sprang to her feet, darted awav down
the beaten path, to be lost in -..ml man
instant.
MINERAL POINT. WIS., FRIDAY, JULY ID, 1878.
“Tho cowanUy wretch!" murmured
the keeper to himself when she was
gone. “ But 1 will bring him to justice.
My poor Chaumont!—he shall sutler for
this. I will think of nothing else till he
is punished."
He rose, ami walked up and down to
try and get rid of the feeling of faiut
[ ness that had eome over him. A neigh
I from close at hand recalled his alten
[tionto the horses, and he unfastened
j them.
’• Yon may find your way home," he
said aloud.
| And the intelligent animals, anxious
Ito get to their stables, set oil'a! a trot.
This scene occurred in the outskirts of a
forest in the south of France—a lonely,
picturesque region, where the rugged
crags peered out from among the trees
every here and there. The silence was
profound, as there was no wind. Duu
barrit r sat down on the root of a tree, a
few yards from where the other lay so
still, and burying his face in Ins hands,
was almost equally motionless. The
I moon sank lower and lower, the wood
grew darker, until there was no light
but the eoid light of stars.” After a
while distant voices made him look up,
and he sprang to his feet with a shiver
of horror -the darkness was so thick
around him, and the twinkling orbs in
the sky did not sulliee to show him the
form of his unfortunate friend. How
ever. as he remained rooted to the snot,
the voices came nearer, there was a
glimmer of lanterns, and in another
minute he was surrounded by a band of
gendarmes who had been led to the
place by the brave girl who now, pale
and frightened, stood looking on. Two
men had brought a litter for poor Chau
mont. They laid him on it, and were
leaving the place, when the garde-ehasse
turned to look for the girl, who was
standing in tho back ground.
“Are you not coming with us?" he
asked.
“ No, monsieur."
“ Why, you cannot stay her alone?”
“ 1 am going homo.”
“ Ami whoro is your homo, my girl?
What is your namo?”
“ .loaimotlo I,estrange," sho said, an
swering the last question only,
lie ottered her some money.
“ Von must lei me thank you for what
you have done to-night.”
“ Ves. hut not like that,” she answer
ed. “Good night, monsieur."
1 will find some way to thank you
"Z hr Xi\ hrfwUyi 1 ”
fhu, n,*ifitly waiting to hear his reply,
she ran oil, and vanished into the dark
ness. She knew her way so well that
she needed no light, and after pursuing
the forest paths for a mile or there
abouts, she eame out into the open
road. After following this for a little
while, she turned up a narrow lane, and
soon eame to wretched, tumbled down
cottage apparently deserted. She en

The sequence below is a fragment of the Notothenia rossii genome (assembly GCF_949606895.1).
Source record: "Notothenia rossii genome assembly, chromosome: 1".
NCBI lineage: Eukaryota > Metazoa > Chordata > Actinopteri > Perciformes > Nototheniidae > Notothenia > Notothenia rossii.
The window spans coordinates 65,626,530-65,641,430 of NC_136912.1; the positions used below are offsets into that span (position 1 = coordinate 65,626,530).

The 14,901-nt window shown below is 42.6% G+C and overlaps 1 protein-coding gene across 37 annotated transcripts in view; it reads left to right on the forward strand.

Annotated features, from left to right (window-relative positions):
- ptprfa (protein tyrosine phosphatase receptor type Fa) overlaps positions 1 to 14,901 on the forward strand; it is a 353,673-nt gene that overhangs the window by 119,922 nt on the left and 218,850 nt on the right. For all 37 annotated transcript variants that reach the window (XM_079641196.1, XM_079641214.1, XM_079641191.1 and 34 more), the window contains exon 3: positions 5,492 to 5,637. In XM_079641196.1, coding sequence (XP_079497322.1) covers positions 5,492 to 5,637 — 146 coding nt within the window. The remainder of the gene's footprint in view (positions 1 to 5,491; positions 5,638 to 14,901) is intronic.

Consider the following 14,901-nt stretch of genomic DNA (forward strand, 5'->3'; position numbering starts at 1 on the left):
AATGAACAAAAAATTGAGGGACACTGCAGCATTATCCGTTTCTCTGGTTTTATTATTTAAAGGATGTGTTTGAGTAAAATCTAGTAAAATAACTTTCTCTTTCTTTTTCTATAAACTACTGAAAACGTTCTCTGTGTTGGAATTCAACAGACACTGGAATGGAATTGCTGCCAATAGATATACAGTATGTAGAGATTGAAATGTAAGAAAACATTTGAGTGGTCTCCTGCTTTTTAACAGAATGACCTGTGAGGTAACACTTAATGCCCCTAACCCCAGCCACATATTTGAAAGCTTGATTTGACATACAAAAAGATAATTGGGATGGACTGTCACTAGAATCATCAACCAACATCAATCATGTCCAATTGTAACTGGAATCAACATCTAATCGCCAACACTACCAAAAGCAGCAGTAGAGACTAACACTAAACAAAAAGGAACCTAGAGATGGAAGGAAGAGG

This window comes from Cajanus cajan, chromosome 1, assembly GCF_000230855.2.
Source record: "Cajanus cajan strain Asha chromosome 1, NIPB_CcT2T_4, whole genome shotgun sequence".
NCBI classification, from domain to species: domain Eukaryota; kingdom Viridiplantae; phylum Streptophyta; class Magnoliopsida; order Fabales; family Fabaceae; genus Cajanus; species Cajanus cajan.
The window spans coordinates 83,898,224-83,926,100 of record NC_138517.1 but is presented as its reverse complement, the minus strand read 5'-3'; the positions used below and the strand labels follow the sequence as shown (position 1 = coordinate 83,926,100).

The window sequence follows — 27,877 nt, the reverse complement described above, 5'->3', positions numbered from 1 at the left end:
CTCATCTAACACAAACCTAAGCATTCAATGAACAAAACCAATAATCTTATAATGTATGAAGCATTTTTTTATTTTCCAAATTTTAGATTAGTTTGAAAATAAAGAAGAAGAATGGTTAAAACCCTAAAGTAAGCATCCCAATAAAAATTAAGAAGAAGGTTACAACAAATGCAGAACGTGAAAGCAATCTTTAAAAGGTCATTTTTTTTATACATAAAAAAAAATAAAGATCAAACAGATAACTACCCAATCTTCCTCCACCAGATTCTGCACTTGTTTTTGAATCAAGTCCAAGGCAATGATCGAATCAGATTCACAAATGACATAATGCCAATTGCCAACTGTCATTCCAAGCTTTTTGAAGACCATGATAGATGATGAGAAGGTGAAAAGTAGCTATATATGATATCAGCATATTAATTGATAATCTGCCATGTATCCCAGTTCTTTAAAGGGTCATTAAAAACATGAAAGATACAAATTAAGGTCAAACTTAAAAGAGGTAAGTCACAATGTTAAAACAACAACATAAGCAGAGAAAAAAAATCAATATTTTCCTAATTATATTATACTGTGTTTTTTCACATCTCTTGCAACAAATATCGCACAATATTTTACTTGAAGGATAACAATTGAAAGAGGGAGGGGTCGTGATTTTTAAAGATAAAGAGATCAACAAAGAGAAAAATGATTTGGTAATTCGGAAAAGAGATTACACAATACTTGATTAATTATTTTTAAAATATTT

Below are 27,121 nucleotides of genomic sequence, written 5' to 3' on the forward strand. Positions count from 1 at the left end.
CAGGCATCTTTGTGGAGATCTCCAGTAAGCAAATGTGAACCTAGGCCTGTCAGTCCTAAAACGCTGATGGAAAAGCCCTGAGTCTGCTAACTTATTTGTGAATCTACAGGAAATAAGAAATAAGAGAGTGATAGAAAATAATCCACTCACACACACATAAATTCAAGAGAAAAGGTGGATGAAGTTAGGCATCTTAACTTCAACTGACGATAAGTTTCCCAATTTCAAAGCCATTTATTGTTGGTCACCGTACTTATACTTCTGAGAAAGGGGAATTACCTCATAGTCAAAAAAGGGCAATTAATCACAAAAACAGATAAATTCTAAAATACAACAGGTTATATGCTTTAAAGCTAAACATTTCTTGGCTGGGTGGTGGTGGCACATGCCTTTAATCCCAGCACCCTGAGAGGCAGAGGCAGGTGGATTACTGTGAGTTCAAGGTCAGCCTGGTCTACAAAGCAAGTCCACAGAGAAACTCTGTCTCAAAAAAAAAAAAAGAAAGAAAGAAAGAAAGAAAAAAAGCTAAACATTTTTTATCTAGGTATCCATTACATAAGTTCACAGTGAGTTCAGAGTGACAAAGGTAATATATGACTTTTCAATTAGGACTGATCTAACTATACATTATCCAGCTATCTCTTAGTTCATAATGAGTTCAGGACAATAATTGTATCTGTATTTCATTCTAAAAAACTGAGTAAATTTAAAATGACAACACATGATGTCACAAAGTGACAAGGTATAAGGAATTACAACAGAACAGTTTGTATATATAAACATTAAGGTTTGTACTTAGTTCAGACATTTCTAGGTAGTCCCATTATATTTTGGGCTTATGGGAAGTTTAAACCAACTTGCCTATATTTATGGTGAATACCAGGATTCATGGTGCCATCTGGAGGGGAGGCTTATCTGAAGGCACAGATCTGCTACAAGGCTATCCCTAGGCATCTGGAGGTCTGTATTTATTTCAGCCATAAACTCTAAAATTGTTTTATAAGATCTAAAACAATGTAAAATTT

tered, and in one room found a feeble
light burning. On a rudely constructed
couch, lay a man. bis face hiddqp.
“ I’ierre,” sho said softly.
He looked up at her. showing a very
mile and haggard countenance.
“ Is anything the matter?” she asked.
“Are you ill? Oh, Pierre, do yon know
what you’ve done?”
For answer he pointed to his arm,
which was roughly bandaged.
“That scoundrel of a garde ehasse
shot me here?
Without another word she hush'd
herself about him, bathing the wound
and binding it up w ith the greatest can*
;ind tcmlorneas. \V liciinhohiul finished,
sin* said, in a low voice;
“ That poor man is dead."
“It was his own fault. What are you
out there for?"
“ I eanie to till you tluil tin' uirili
t'luisses Wl'l'e oil till' lookout. 1 llllM'
seen them.”
There was a short silence, ami thou
ho saiil —
11 \\’i- must he oil again at dawn.
Ji'iUiiioUi'. Oo and gel some sleep till
thou.”
lie would have kissed her, hut she
shrank from him, with a strange look
mi her fin e. The first gleam of light
saw these two emerge Iroru the hut.
The man gave her a searching look.
•'What m wrong with you, girl?
I Don’t you want to leave this place?
I Slav, if you like."
•• No, iio, I’ierre I will never leave
you.
h was two or three days afterward
that Dunharrier slowly climbed asleep
dill to where on the summit, stood Urn
ruins of an old chateau. I
“Tim gendarmes will not he Imre for
half and hour the way limy arc com
ing," 1m muttered, “('an I secure my-,
-dl? lam armed. Well, I’ll n-k it.
He went cautiously round hy the.
track of the ruin, and entering, came
upon the man 1m sought, stretched on |
the ground in sleep. He cocked hi
gun. presented it at the recumbent fig
ure. and limn touched him with his feel
|to wake him. He sprang up in an in
stant, dashed the gun on one side, and
the two were engaged in a desperate
hand to hand struggle for Urn mastery.
At last I’ierre was thrown to the ground,
and Dunharrier, panting and pale with
1 rage, stool with ids fool on the others
breast.
ri i I have you at lastl Villian'. tnur
-1 dererl ” , , .
A scream made him start and look